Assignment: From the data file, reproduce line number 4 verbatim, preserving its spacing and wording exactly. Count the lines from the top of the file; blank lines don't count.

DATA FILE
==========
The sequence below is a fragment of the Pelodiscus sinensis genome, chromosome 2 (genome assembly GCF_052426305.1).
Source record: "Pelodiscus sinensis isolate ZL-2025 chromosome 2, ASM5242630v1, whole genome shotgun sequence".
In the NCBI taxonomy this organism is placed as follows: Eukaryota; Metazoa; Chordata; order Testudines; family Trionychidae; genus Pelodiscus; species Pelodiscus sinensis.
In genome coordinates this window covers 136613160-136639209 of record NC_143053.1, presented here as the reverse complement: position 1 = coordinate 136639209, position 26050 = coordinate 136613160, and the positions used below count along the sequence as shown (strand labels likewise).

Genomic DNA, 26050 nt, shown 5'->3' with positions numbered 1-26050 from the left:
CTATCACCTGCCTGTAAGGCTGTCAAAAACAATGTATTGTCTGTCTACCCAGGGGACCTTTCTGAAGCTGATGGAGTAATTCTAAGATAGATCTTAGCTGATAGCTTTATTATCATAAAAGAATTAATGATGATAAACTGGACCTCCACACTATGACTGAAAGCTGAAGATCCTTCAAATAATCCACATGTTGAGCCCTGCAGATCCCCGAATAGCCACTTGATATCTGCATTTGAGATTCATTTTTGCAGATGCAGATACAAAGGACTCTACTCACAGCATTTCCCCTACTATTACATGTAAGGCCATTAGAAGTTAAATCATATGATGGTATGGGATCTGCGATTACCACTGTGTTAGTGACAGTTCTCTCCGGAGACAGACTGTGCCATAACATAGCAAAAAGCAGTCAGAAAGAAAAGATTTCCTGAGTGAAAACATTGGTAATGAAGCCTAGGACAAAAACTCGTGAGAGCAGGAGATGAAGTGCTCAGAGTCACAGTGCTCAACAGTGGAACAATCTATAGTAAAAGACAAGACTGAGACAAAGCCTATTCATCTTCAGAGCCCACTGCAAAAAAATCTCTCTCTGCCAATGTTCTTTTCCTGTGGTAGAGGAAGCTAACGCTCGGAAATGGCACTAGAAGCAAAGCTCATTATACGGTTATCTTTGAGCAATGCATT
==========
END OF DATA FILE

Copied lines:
In genome coordinates this window covers 136613160-136639209 of record NC_143053.1, presented here as the reverse complement: position 1 = coordinate 136639209, position 26050 = coordinate 136613160, and the positions used below count along the sequence as shown (strand labels likewise).